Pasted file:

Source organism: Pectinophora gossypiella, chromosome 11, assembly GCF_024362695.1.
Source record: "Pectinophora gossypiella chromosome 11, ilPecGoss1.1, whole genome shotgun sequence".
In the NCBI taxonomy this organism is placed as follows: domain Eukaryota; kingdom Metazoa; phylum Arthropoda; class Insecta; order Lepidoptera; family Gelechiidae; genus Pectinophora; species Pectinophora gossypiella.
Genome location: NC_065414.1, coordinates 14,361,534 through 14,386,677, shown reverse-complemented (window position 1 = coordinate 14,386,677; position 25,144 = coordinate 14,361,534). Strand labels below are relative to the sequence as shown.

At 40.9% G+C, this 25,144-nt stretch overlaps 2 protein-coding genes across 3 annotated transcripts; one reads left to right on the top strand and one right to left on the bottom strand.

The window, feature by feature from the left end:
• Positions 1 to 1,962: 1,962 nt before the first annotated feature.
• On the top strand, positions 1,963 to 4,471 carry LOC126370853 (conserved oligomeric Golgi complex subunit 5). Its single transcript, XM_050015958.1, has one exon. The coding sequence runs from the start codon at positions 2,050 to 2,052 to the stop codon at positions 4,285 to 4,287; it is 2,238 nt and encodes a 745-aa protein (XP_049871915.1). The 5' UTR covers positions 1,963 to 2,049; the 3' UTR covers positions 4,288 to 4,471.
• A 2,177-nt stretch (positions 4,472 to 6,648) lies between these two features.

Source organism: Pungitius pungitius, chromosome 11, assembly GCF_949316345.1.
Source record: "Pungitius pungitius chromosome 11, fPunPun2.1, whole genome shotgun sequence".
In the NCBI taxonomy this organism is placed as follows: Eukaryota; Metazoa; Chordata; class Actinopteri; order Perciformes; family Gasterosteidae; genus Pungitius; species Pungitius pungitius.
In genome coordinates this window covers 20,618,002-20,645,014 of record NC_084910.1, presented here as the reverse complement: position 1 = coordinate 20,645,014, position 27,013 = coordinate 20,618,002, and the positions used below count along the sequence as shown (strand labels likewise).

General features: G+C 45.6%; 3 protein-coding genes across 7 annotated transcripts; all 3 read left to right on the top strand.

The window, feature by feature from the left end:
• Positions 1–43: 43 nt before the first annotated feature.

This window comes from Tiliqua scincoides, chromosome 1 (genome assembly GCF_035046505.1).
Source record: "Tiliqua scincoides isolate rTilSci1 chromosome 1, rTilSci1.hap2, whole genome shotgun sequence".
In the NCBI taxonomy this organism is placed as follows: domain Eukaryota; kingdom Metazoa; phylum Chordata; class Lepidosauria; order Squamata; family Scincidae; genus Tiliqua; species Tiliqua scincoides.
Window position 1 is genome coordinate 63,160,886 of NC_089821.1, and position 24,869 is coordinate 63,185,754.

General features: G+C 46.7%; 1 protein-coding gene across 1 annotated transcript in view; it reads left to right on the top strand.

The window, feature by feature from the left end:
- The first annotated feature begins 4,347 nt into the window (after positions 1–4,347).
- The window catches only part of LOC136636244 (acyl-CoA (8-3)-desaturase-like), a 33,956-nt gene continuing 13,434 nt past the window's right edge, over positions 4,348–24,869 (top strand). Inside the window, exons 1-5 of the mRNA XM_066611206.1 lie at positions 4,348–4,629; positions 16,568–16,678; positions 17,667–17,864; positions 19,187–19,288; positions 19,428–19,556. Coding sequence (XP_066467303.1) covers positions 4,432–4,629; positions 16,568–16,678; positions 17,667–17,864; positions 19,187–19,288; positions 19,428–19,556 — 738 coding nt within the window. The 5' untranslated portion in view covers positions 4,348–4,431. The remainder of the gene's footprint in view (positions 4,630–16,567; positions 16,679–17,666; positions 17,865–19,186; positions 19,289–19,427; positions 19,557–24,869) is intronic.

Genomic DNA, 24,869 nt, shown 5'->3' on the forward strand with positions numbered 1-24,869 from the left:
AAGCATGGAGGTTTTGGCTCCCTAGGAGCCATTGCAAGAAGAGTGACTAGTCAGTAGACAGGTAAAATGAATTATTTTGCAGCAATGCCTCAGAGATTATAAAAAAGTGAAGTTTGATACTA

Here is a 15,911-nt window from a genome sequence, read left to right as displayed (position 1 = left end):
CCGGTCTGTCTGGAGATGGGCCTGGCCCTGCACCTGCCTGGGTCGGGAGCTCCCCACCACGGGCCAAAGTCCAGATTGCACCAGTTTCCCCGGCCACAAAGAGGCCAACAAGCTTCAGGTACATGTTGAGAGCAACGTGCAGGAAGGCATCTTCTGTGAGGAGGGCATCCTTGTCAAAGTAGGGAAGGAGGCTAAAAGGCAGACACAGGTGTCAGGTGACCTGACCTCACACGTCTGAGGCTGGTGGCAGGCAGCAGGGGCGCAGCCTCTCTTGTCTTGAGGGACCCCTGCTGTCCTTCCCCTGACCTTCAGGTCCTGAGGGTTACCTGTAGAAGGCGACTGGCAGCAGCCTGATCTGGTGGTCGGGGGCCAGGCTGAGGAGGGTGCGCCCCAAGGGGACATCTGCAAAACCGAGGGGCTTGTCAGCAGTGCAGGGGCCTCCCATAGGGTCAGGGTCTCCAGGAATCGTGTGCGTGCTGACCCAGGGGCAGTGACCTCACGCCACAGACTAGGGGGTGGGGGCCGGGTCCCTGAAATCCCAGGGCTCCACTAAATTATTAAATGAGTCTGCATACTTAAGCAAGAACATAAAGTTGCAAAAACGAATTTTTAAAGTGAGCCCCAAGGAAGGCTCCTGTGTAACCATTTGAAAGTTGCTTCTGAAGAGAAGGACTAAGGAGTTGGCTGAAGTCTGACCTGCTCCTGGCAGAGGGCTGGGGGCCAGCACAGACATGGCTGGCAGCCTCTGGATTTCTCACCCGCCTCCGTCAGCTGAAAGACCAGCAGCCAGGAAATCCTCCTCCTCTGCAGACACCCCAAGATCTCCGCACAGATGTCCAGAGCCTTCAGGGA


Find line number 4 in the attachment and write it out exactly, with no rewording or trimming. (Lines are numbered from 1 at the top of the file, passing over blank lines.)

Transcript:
Genome location: NC_065414.1, coordinates 14,361,534 through 14,386,677, shown reverse-complemented (window position 1 = coordinate 14,386,677; position 25,144 = coordinate 14,361,534). Strand labels below are relative to the sequence as shown.